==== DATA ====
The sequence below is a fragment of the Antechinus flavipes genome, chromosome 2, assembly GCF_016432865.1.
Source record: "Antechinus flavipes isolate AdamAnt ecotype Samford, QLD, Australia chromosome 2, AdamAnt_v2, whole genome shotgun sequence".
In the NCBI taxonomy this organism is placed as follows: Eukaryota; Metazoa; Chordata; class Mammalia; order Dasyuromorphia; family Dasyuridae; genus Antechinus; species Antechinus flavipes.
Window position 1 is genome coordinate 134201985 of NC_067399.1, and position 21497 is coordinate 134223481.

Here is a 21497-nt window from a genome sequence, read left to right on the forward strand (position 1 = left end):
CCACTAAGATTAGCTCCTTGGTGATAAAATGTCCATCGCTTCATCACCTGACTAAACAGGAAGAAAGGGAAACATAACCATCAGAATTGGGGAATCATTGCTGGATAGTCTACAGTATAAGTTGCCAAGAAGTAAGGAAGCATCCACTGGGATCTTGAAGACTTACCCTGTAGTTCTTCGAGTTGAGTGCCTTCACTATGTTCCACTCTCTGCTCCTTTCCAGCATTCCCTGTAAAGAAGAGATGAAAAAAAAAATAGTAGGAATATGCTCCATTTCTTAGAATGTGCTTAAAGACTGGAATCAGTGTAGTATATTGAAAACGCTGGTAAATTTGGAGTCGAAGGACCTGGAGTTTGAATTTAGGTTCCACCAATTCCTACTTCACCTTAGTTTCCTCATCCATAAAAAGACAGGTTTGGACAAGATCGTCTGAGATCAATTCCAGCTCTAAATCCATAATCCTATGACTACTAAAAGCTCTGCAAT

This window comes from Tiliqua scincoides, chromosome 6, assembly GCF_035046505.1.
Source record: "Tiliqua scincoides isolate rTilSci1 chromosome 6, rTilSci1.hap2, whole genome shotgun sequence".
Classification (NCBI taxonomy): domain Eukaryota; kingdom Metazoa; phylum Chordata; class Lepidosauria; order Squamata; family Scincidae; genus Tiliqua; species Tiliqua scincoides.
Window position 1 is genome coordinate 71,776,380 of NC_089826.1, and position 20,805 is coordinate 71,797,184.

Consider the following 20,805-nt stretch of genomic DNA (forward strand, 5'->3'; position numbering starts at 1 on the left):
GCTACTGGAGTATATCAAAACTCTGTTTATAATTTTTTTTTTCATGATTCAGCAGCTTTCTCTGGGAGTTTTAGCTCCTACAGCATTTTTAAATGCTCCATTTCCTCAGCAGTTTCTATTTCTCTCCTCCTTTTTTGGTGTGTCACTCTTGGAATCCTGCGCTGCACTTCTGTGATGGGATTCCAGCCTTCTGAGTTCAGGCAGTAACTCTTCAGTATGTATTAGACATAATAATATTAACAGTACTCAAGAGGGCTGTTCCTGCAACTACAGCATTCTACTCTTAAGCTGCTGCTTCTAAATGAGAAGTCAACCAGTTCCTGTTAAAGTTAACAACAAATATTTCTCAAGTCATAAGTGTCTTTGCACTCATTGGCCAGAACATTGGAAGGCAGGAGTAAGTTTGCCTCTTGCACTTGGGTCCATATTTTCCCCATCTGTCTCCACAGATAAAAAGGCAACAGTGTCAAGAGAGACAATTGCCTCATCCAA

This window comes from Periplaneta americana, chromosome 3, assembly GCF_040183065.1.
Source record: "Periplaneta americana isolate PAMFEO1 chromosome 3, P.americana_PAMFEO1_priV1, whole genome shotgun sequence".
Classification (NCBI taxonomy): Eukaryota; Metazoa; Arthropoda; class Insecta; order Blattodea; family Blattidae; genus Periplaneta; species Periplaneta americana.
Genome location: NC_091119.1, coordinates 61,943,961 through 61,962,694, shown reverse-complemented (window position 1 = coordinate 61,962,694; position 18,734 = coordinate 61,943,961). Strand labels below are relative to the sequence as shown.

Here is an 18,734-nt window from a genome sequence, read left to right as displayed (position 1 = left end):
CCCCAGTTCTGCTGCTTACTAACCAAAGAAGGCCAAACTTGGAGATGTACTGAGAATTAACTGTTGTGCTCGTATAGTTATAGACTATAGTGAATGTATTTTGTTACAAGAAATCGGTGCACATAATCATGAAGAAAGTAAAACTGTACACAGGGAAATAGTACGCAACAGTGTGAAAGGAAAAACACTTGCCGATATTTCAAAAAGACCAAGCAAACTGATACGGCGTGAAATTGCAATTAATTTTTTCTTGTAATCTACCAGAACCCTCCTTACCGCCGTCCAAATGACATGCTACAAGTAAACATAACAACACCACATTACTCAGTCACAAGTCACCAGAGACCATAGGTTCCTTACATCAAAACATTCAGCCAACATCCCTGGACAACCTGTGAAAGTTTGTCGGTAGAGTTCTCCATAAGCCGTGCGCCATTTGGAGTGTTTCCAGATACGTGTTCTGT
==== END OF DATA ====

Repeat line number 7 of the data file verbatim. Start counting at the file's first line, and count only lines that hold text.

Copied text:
This window comes from Tiliqua scincoides, chromosome 6, assembly GCF_035046505.1.